For flocks and hounds, looks really do matter

THE ATLANTIC FLYWAY is the path followed by many migrating shorebirds, including Canada geese. It passes through New York state. Canada geese once were close to extinction. As a result, they have been protected under federal and state laws to the point that their numbers have swelled and they are now often regarded as pests. This is especially so for the thousands of geese that have left the flyway to become permanent residents of communities along the way–communities that have large open spaces with tasty, well-groomed lawns, such as golf courses and athletic fields, and homes with open lakes and ponds.

In large numbers, Canada geese are not ideal neighbors. Their droppings accumulate, making careless walking and football practice a hazard. Lakes and ponds can be contaminated; for example, last summer, Lake Onota in Pittsfield was closed to swimming several times because of geese droppings.

So, what to do? It’s illegal to hunt or kill Canada geese without a state permit, and most of us wouldn’t choose to kill geese anyway to solve the problem.

Two Columbia County businesses offer a solution that’s becoming increasingly popular throughout the country: their highly trained border collies herd geese away.

Border collies are beautiful dogs. They’re mid-sized, usually have abundant black and white fur, have piercing and intelligent eyes and a strong work ethic. They were bred in England and Scotland to herd sheep, and herding “is in their DNA.”

Mary-Ann Fallon says of the dogs, “You could put a six-month old border collie that’s never seen a sheep in a field, and the dog would instinctively start to herd the sheep.”

Ms. Fallon of Goose Watch and Eric Johnson of Wild Goose Chase each provide their services to schools, municipalities, golf course operators and private landowners in Columbia County and surrounding areas. Ms. Fallon operates from Copake, where her husband, Mike, runs Copake Auctions; Mr. Johnson is based in New Lebanon.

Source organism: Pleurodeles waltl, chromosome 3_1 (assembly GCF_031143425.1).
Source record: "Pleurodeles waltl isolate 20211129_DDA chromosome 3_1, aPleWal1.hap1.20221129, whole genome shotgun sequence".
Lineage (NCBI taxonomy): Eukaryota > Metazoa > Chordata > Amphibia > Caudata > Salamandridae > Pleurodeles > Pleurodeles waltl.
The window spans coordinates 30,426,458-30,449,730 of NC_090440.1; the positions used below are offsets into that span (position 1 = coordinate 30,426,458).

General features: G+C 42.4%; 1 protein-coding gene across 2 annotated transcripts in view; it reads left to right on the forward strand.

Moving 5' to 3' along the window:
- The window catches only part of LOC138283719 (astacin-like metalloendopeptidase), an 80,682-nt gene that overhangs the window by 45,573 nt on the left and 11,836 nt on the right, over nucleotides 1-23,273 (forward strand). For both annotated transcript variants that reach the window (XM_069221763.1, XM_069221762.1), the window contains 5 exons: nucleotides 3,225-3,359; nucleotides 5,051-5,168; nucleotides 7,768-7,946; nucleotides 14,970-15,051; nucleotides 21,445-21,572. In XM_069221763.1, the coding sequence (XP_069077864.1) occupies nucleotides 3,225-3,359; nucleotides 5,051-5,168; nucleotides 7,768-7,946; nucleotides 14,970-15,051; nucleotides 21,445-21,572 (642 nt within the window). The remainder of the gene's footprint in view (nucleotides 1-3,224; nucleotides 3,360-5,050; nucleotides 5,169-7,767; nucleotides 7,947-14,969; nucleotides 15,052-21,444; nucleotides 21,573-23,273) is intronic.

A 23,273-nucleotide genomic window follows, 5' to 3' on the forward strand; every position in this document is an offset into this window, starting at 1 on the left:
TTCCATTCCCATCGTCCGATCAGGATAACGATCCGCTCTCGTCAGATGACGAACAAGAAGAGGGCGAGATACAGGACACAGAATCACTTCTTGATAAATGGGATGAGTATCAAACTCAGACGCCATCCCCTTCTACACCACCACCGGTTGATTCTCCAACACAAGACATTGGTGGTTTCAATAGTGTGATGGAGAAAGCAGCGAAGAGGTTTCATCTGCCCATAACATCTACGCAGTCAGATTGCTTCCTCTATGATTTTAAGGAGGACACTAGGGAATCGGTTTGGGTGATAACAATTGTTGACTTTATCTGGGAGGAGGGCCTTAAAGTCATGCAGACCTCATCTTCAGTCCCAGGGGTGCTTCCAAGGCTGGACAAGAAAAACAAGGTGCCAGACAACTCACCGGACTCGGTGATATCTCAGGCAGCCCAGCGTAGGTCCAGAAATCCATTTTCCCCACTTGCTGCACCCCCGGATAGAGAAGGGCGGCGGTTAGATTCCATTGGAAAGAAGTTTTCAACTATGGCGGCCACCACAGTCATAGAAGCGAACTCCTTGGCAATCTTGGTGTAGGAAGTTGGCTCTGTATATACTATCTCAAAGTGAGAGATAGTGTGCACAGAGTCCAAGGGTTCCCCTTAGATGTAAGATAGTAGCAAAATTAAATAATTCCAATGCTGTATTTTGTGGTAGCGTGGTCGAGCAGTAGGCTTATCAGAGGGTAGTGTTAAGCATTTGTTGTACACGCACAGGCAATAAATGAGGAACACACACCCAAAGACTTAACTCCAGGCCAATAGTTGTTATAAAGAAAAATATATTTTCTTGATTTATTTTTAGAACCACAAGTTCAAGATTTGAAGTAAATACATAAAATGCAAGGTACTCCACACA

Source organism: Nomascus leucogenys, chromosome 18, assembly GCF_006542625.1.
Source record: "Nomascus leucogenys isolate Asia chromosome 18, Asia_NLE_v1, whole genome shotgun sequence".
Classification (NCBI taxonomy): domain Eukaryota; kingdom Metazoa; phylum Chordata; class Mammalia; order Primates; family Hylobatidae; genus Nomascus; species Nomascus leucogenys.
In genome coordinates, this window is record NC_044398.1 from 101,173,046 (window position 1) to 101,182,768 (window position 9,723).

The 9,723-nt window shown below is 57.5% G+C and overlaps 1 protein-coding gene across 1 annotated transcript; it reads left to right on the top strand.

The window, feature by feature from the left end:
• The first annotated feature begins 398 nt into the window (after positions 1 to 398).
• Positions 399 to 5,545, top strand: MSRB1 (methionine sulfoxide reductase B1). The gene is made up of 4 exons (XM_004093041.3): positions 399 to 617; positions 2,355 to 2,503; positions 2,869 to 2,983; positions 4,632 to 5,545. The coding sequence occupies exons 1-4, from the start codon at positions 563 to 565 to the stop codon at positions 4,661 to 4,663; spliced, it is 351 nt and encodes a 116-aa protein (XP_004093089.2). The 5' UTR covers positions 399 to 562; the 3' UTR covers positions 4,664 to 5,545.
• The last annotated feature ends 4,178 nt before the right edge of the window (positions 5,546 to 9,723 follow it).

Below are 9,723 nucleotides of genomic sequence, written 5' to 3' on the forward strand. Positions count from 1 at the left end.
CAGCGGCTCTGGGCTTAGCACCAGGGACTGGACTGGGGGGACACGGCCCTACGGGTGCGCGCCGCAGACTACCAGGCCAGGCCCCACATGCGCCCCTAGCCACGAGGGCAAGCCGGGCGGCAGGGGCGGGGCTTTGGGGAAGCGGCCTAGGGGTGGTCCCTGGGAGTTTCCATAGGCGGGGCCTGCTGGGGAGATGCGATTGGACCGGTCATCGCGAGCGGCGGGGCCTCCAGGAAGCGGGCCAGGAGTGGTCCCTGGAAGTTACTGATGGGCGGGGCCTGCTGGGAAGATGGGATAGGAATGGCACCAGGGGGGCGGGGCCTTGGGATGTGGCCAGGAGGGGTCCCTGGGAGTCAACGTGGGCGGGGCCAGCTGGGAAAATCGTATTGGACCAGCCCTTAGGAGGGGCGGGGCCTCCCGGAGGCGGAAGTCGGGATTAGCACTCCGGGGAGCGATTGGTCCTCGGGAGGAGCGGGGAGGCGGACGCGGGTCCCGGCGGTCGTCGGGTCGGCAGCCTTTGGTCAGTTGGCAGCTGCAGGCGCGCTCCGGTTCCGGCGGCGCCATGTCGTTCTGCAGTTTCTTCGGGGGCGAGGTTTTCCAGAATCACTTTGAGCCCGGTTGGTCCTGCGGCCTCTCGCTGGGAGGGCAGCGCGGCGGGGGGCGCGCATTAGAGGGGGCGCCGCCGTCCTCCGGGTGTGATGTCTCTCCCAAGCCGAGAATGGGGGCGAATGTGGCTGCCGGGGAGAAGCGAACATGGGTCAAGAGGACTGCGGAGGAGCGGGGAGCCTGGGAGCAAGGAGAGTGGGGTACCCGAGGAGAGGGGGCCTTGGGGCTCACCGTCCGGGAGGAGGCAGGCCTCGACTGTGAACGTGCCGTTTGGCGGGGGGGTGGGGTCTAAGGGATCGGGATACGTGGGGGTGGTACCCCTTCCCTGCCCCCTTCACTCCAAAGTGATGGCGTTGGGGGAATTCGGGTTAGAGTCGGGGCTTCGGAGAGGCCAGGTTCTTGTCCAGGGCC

Both Ms. Fallon and Mr. Johnson are originally from New Jersey and neither had experience with border collies until moving into the county. Ms. Fallon first saw border collies at work at trials in New Jersey and was so taken by the dogs that, when she moved to Copake, she decided to learn to train them. At first she worked with the state Department of Environmental Conservation, which uses border collies to herd geese in Orange County. Some years later, she started her own business.

Mr. Johnson started working with the breed at Hancock Shaker Village, where the dogs, more conventionally, herded cows, pigs and sheep After leaving Hancock nine years ago, Mr. Johnson started his business in New Lebanon, where he also has ducks (the dogs demonstrate herding with ducks at events) and raises agricultural products.

Mr. Johnson says border collies are “pure herders.” Unlike other working dogs, they do not “drive” animals. Their instinct is to circle from a discrete distance and to move low to the ground to keep the geese from bolting. They don’t harm the geese but instead direct them with the border collie “eye”–an intense look distinctive to the breed and unsettling not just for geese and sheep but even for many humans.

At the start of a job, according to Ms. Fallon, she and the dogs will go to the area they want to rid of geese several times a day for one to two weeks to learn the pattern of the geese. After a few weeks of the dogs chasing the geese, the geese will become wary of the site and eventually they will move off to another location.

Ms. Fallon is called back sometimes for maintenance work, especially before special occasions. Recently, the day before a large party, she and the dogs went to a landowner’s estate to clear the lawns and pond. For pond work, Ms. Fallon takes her kayak and she herds from the water while the dogs keep the geese from landing on the shore, although sometimes a dog goes along for a kayak ride.

The cost of a single visit ranges from $50-$100, though many corporate jobs are done on a fixed fee basis. After the geese have been “hazed” off, all that’s required is an occasional visit if they reappear.

Geese herding does have some critics, who think it’s inhumane to “harass” geese to move. But, as a study by a Rockland County task force found about a decade ago, hazing is a non-lethal solution that is far more effective than using the noisemakers, fake coyote heads and other paraphernalia that have been tried. Indeed, even the Humane Society of the United States acknowledges geese herding as an appropriate control strategy.

You can check out Ms. Fallon’s dogs on her website,, or Mr. Johnson’s at Also, look for their demonstrations at the Columbia County Fair and other local events.

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